Ms. Clinton had plenty of warnings to use official communications methods so as to ensure her records were properly preserved and to minimize cyber-security risks. She ignored them. The news media had to pretend there was ambiguity there when there really wasn’t any ambiguity, now’s there no ambiguity as the ambiguity is gone with the IG report. The media was slightly more shocked than the Vichy France Prefect of Police Captain Louis Renault was upon learning “there’s gambling going on” at Rick’s as his table winnings are being stuffed into his hand.
The IG report. These “journalists” (I’m making quotation marks with my fingers…) have come to the point at which where they can no longer willfully ignore at least some part of the truth, they can no longer carry that bucket of swill, as the stench has become too great and it begins to rub off onto them. I suppose it leaves a “residue,” to borrow a phrase. When journalists are forced to tell the truth, at some point to demonstrate that they have some microscopic level of journalistic integrity left in their body, they break like a bucking bronco, and say, “Well, yeah, ya’ caught me. It’s over.”
How do you defend the lies that we’ve all known were lies, all of these years?
The Espionage Act of 1917 was passed, along with the Trading with the Enemy Act, just after the United States entered World War I in April 1917. It was based on the Defense Secrets Act of 1911, especially the notions of obtaining or delivering information relating to “national defense” to a person who was not “entitled to have it”, itself based on an earlier British Official Secrets Act. The Espionage Act law imposed much stiffer penalties than the 1911 law, including the death penalty.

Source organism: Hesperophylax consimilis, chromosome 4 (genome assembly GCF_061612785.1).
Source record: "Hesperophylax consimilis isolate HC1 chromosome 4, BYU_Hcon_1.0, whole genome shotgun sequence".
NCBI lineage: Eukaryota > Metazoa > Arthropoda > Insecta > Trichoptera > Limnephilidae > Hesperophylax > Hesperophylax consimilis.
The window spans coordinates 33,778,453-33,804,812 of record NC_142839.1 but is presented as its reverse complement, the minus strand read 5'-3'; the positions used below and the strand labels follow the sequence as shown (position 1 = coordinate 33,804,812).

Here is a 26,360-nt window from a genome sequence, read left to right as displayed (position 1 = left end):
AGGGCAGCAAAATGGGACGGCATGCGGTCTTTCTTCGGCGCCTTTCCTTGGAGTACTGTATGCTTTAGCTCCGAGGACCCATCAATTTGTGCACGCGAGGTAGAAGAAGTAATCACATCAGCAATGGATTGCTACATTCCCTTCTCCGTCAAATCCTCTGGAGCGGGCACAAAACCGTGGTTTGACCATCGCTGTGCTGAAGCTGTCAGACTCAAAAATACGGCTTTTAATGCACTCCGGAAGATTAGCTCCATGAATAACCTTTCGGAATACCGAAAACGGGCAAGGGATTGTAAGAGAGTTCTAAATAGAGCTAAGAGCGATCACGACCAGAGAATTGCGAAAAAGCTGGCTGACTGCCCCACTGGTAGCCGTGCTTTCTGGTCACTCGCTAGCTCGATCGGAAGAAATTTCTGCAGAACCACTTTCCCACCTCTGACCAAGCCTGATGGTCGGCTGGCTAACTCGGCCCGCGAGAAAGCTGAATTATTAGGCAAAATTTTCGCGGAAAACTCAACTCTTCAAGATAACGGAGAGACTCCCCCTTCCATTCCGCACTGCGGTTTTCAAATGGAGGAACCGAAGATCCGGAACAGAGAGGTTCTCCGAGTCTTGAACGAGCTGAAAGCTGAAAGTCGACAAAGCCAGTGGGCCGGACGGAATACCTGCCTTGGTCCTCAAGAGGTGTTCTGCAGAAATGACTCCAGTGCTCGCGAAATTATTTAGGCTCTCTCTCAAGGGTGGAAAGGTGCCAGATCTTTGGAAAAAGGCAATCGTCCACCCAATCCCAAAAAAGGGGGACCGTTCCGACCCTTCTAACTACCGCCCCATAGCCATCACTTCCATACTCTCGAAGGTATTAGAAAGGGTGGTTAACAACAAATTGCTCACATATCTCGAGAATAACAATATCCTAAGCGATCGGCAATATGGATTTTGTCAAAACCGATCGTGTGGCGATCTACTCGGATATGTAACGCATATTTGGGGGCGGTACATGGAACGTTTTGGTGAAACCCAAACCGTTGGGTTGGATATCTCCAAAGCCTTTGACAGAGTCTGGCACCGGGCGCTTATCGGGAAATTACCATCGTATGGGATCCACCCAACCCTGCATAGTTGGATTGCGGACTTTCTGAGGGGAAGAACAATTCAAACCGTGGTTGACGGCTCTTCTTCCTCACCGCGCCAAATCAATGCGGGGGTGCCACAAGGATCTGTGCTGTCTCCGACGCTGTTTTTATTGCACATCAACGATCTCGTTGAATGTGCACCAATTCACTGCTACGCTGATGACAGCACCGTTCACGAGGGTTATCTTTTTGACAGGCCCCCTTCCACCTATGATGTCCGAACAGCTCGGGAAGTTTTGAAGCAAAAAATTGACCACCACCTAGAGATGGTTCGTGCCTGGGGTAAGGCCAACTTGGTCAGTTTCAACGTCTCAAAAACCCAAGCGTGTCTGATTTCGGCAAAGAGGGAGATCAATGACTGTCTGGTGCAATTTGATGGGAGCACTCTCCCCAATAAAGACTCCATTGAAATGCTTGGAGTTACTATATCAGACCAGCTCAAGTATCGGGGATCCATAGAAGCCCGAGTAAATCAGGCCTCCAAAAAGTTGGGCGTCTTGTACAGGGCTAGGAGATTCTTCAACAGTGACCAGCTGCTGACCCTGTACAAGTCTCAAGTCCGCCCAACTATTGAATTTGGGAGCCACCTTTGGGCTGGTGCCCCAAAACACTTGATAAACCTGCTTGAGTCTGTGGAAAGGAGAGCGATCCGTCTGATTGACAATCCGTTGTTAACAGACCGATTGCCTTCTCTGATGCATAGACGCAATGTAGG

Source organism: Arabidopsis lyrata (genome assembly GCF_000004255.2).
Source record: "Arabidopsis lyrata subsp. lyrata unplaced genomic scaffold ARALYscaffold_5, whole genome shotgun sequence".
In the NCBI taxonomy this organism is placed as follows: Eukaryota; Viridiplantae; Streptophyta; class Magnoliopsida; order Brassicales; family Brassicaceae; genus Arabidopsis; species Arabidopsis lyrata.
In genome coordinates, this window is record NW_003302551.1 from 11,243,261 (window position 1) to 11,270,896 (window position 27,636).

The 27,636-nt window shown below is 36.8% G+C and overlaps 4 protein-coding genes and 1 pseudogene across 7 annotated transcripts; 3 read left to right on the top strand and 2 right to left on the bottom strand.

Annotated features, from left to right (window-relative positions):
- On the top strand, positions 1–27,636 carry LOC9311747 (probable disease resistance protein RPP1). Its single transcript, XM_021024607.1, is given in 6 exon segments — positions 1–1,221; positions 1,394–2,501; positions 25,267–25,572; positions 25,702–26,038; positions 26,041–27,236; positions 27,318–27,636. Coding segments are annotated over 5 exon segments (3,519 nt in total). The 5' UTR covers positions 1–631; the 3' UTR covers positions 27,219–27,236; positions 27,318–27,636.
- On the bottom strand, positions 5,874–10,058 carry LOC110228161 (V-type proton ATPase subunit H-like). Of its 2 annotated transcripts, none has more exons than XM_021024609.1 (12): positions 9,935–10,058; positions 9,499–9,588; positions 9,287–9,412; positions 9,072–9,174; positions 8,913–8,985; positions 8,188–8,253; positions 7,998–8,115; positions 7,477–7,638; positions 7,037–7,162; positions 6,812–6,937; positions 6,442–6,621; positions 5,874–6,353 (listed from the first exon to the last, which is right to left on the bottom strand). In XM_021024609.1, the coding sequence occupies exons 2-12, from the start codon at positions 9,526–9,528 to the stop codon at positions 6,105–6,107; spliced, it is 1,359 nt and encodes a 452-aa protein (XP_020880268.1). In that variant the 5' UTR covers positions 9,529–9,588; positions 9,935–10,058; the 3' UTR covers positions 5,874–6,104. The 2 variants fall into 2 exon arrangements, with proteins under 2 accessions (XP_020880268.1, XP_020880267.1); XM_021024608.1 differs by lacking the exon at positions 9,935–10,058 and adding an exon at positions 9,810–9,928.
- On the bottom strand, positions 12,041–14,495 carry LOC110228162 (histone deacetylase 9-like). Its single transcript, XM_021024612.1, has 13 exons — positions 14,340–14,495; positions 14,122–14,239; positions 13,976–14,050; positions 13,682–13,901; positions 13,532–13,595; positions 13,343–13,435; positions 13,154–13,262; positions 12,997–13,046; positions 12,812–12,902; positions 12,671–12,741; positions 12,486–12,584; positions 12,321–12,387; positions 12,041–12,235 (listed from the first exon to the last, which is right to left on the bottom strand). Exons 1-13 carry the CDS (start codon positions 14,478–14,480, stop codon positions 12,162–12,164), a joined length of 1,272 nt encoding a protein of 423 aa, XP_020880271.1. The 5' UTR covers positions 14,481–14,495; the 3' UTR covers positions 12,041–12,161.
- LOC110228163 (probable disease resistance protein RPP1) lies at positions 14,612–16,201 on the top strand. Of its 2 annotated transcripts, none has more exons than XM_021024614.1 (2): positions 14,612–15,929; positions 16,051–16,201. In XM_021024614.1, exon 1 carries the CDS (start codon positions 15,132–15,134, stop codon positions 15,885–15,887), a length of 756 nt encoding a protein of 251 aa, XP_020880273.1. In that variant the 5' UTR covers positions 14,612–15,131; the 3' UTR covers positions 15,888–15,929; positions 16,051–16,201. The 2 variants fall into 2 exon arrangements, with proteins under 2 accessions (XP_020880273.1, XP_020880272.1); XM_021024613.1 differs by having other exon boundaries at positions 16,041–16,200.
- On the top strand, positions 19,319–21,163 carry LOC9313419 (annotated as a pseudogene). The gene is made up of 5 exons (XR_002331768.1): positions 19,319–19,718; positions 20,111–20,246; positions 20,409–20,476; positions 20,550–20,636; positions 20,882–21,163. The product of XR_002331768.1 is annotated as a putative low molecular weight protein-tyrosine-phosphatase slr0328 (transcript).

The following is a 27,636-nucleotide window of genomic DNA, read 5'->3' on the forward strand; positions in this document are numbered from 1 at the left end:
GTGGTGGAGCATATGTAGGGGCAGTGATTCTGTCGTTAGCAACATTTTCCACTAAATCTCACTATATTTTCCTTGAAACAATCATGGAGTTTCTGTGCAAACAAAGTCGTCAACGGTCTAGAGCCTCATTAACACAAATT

The current law that covers espionage is Title 18, Chapter 37 18 U.S. Code § 793 – Gathering, transmitting or losing defense information
(d) Whoever, lawfully having possession of, access to, control over, or being entrusted with any document, writing, code book, signal book, sketch, photograph, photographic negative, blueprint, plan, map, model, instrument, appliance, or note relating to the national defense, or information relating to the national defense which information the possessor has reason to believe could be used to the injury of the United States or to the advantage of any foreign nation, willfully communicates, delivers, transmits or causes to be communicated, delivered, or transmitted or attempts to communicate, deliver, transmit or cause to be communicated, delivered or transmitted the same to any person not entitled to receive it, or willfully retains the same and fails to deliver it on demand to the officer or employee of the United States entitled to receive it.
If that isn’t what Hillary Clinton did, just like Alger Hiss–a democrat, lawyer and senior State Department official–that is remove classified information, store it on a private email server, and willfully retained classified information and failed to deliver over 33,000 emails “on demand to the officer or employee of the United States entitled to receive it.”
Oh, yeah, that’s right. Sit down, shut up, do what you are told, and keep your mouth shut! The media is on the job.
More to follow.